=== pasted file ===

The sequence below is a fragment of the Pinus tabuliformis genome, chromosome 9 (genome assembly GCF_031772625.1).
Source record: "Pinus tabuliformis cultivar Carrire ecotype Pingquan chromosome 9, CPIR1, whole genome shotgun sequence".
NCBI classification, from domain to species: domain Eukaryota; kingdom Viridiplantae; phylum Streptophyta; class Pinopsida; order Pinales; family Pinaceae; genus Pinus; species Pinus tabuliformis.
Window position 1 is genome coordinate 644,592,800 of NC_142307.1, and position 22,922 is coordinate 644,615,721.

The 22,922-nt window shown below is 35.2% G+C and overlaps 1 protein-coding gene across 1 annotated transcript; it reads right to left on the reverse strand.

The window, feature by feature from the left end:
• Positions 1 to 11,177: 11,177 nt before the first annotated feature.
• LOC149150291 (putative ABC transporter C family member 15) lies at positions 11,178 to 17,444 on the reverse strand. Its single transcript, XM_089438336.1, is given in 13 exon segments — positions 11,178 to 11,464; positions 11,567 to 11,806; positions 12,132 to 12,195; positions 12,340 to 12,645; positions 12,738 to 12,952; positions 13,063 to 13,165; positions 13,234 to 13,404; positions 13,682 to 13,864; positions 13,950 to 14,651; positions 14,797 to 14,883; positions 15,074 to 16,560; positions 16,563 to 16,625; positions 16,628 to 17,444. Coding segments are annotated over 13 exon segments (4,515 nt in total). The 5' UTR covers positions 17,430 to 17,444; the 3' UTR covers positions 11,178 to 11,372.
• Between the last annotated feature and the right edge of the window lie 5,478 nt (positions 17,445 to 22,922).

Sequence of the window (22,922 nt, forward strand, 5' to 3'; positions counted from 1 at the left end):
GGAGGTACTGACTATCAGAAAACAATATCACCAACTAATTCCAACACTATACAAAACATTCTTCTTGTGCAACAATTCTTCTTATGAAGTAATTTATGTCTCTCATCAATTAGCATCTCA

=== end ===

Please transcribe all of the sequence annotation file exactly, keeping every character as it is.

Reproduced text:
The sequence below is a fragment of the Pinus tabuliformis genome, chromosome 9 (genome assembly GCF_031772625.1).
Source record: "Pinus tabuliformis cultivar Carrire ecotype Pingquan chromosome 9, CPIR1, whole genome shotgun sequence".
NCBI classification, from domain to species: domain Eukaryota; kingdom Viridiplantae; phylum Streptophyta; class Pinopsida; order Pinales; family Pinaceae; genus Pinus; species Pinus tabuliformis.
Window position 1 is genome coordinate 644,592,800 of NC_142307.1, and position 22,922 is coordinate 644,615,721.

The 22,922-nt window shown below is 35.2% G+C and overlaps 1 protein-coding gene across 1 annotated transcript; it reads right to left on the reverse strand.

The window, feature by feature from the left end:
• Positions 1 to 11,177: 11,177 nt before the first annotated feature.
• LOC149150291 (putative ABC transporter C family member 15) lies at positions 11,178 to 17,444 on the reverse strand. Its single transcript, XM_089438336.1, is given in 13 exon segments — positions 11,178 to 11,464; positions 11,567 to 11,806; positions 12,132 to 12,195; positions 12,340 to 12,645; positions 12,738 to 12,952; positions 13,063 to 13,165; positions 13,234 to 13,404; positions 13,682 to 13,864; positions 13,950 to 14,651; positions 14,797 to 14,883; positions 15,074 to 16,560; positions 16,563 to 16,625; positions 16,628 to 17,444. Coding segments are annotated over 13 exon segments (4,515 nt in total). The 5' UTR covers positions 17,430 to 17,444; the 3' UTR covers positions 11,178 to 11,372.
• Between the last annotated feature and the right edge of the window lie 5,478 nt (positions 17,445 to 22,922).

Sequence of the window (22,922 nt, forward strand, 5' to 3'; positions counted from 1 at the left end):
GGAGGTACTGACTATCAGAAAACAATATCACCAACTAATTCCAACACTATACAAAACATTCTTCTTGTGCAACAATTCTTCTTATGAAGTAATTTATGTCTCTCATCAATTAGCATCTCA